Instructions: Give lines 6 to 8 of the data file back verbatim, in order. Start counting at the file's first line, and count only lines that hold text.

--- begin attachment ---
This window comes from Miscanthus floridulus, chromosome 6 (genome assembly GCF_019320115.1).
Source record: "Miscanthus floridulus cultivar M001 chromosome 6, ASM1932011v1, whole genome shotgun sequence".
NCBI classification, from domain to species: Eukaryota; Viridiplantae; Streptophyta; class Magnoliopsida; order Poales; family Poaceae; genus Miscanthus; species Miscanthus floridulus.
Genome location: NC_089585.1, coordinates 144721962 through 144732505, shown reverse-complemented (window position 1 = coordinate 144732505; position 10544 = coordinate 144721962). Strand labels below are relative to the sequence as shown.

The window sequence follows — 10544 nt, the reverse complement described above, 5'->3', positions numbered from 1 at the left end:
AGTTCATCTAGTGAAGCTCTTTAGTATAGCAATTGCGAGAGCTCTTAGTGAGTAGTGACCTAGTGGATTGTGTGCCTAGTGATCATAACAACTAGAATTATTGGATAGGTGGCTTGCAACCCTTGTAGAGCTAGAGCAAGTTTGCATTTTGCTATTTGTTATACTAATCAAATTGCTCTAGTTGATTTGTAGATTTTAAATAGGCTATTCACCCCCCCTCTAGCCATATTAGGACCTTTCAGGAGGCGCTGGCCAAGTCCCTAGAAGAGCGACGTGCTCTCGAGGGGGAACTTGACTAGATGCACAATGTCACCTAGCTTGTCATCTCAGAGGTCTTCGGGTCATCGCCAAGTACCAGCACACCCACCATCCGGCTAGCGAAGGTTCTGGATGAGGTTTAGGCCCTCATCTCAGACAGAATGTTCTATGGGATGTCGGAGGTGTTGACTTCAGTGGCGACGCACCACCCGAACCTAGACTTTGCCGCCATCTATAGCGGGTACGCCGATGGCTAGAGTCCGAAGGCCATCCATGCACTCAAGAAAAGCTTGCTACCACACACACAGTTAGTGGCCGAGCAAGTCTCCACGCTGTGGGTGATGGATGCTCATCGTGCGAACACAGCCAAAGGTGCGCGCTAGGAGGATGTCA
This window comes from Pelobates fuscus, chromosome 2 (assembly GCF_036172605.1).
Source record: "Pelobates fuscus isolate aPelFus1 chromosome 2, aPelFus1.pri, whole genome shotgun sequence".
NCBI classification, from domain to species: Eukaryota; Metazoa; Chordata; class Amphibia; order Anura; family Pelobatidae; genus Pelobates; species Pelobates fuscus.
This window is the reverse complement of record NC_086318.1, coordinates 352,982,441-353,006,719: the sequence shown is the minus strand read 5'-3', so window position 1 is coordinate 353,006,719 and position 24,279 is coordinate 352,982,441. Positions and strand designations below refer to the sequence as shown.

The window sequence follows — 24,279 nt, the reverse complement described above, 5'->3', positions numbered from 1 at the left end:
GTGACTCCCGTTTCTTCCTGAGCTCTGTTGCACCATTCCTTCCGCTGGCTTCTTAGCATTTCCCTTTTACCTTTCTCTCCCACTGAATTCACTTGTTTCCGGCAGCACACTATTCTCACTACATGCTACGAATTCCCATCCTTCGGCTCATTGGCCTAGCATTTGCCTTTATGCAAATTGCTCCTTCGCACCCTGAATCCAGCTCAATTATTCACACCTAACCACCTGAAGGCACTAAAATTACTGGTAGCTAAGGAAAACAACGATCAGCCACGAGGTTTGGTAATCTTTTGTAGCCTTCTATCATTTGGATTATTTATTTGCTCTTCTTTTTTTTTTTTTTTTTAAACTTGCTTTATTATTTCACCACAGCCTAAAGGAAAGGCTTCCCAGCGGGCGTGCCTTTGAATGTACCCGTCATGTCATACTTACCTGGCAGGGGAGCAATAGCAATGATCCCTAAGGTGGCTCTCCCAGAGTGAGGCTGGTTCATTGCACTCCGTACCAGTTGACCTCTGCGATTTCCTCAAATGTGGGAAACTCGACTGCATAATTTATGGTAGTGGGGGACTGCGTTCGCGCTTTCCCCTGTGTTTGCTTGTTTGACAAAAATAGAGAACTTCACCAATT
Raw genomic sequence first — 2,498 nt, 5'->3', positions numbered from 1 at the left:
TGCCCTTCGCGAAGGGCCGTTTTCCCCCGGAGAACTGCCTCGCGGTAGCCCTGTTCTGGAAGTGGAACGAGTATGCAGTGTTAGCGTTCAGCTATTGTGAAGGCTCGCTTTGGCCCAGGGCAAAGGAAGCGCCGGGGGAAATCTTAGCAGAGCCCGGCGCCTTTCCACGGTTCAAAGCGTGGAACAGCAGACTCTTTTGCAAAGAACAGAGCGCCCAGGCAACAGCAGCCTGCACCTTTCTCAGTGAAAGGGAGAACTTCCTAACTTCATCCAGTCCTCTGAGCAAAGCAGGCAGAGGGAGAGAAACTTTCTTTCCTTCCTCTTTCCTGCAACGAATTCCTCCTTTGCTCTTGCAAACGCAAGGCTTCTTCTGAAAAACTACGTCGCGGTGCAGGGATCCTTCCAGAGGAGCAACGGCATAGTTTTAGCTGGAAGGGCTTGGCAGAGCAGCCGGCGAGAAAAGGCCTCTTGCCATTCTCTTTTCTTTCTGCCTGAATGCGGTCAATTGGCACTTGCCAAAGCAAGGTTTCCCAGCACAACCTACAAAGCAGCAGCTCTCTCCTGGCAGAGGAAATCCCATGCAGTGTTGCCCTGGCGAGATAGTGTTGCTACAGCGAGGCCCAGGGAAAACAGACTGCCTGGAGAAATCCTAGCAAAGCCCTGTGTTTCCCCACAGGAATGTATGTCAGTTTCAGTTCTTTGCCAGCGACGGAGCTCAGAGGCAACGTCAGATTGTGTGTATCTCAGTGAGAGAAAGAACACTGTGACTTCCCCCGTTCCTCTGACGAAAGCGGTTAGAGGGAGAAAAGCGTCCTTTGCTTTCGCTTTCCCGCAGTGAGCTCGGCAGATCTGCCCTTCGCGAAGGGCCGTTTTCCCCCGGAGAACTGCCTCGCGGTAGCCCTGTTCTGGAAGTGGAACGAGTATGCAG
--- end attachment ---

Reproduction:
AGTTCATCTAGTGAAGCTCTTTAGTATAGCAATTGCGAGAGCTCTTAGTGAGTAGTGACCTAGTGGATTGTGTGCCTAGTGATCATAACAACTAGAATTATTGGATAGGTGGCTTGCAACCCTTGTAGAGCTAGAGCAAGTTTGCATTTTGCTATTTGTTATACTAATCAAATTGCTCTAGTTGATTTGTAGATTTTAAATAGGCTATTCACCCCCCCTCTAGCCATATTAGGACCTTTCAGGAGGCGCTGGCCAAGTCCCTAGAAGAGCGACGTGCTCTCGAGGGGGAACTTGACTAGATGCACAATGTCACCTAGCTTGTCATCTCAGAGGTCTTCGGGTCATCGCCAAGTACCAGCACACCCACCATCCGGCTAGCGAAGGTTCTGGATGAGGTTTAGGCCCTCATCTCAGACAGAATGTTCTATGGGATGTCGGAGGTGTTGACTTCAGTGGCGACGCACCACCCGAACCTAGACTTTGCCGCCATCTATAGCGGGTACGCCGATGGCTAGAGTCCGAAGGCCATCCATGCACTCAAGAAAAGCTTGCTACCACACACACAGTTAGTGGCCGAGCAAGTCTCCACGCTGTGGGTGATGGATGCTCATCGTGCGAACACAGCCAAAGGTGCGCGCTAGGAGGATGTCA
This window comes from Pelobates fuscus, chromosome 2 (assembly GCF_036172605.1).
Source record: "Pelobates fuscus isolate aPelFus1 chromosome 2, aPelFus1.pri, whole genome shotgun sequence".